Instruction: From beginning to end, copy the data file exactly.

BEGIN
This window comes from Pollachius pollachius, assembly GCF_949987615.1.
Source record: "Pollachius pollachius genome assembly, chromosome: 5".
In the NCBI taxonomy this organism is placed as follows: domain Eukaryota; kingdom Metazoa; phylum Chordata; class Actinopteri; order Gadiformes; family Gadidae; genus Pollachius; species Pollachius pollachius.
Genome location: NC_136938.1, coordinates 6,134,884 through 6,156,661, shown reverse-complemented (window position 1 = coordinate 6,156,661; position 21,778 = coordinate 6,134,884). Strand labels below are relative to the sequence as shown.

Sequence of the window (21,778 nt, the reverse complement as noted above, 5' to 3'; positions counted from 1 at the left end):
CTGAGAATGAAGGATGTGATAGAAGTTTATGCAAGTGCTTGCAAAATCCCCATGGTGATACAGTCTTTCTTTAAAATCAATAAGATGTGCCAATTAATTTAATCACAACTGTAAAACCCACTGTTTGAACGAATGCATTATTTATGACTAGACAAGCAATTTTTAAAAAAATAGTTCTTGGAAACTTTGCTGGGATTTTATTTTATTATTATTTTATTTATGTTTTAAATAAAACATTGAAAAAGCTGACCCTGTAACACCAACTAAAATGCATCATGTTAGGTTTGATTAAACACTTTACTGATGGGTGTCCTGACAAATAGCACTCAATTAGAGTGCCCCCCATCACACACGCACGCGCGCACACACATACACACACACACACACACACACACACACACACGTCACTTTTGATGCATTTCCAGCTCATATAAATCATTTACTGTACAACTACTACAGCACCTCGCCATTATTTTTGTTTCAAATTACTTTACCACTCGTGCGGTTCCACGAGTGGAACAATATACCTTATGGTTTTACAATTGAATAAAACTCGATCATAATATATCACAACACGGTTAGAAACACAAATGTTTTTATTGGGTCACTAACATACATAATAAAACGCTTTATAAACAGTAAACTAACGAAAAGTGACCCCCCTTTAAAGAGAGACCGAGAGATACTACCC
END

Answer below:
This window comes from Pollachius pollachius, assembly GCF_949987615.1.
Source record: "Pollachius pollachius genome assembly, chromosome: 5".
In the NCBI taxonomy this organism is placed as follows: domain Eukaryota; kingdom Metazoa; phylum Chordata; class Actinopteri; order Gadiformes; family Gadidae; genus Pollachius; species Pollachius pollachius.
Genome location: NC_136938.1, coordinates 6,134,884 through 6,156,661, shown reverse-complemented (window position 1 = coordinate 6,156,661; position 21,778 = coordinate 6,134,884). Strand labels below are relative to the sequence as shown.

Sequence of the window (21,778 nt, the reverse complement as noted above, 5' to 3'; positions counted from 1 at the left end):
CTGAGAATGAAGGATGTGATAGAAGTTTATGCAAGTGCTTGCAAAATCCCCATGGTGATACAGTCTTTCTTTAAAATCAATAAGATGTGCCAATTAATTTAATCACAACTGTAAAACCCACTGTTTGAACGAATGCATTATTTATGACTAGACAAGCAATTTTTAAAAAAATAGTTCTTGGAAACTTTGCTGGGATTTTATTTTATTATTATTTTATTTATGTTTTAAATAAAACATTGAAAAAGCTGACCCTGTAACACCAACTAAAATGCATCATGTTAGGTTTGATTAAACACTTTACTGATGGGTGTCCTGACAAATAGCACTCAATTAGAGTGCCCCCCATCACACACGCACGCGCGCACACACATACACACACACACACACACACACACACACACACGTCACTTTTGATGCATTTCCAGCTCATATAAATCATTTACTGTACAACTACTACAGCACCTCGCCATTATTTTTGTTTCAAATTACTTTACCACTCGTGCGGTTCCACGAGTGGAACAATATACCTTATGGTTTTACAATTGAATAAAACTCGATCATAATATATCACAACACGGTTAGAAACACAAATGTTTTTATTGGGTCACTAACATACATAATAAAACGCTTTATAAACAGTAAACTAACGAAAAGTGACCCCCCTTTAAAGAGAGACCGAGAGATACTACCC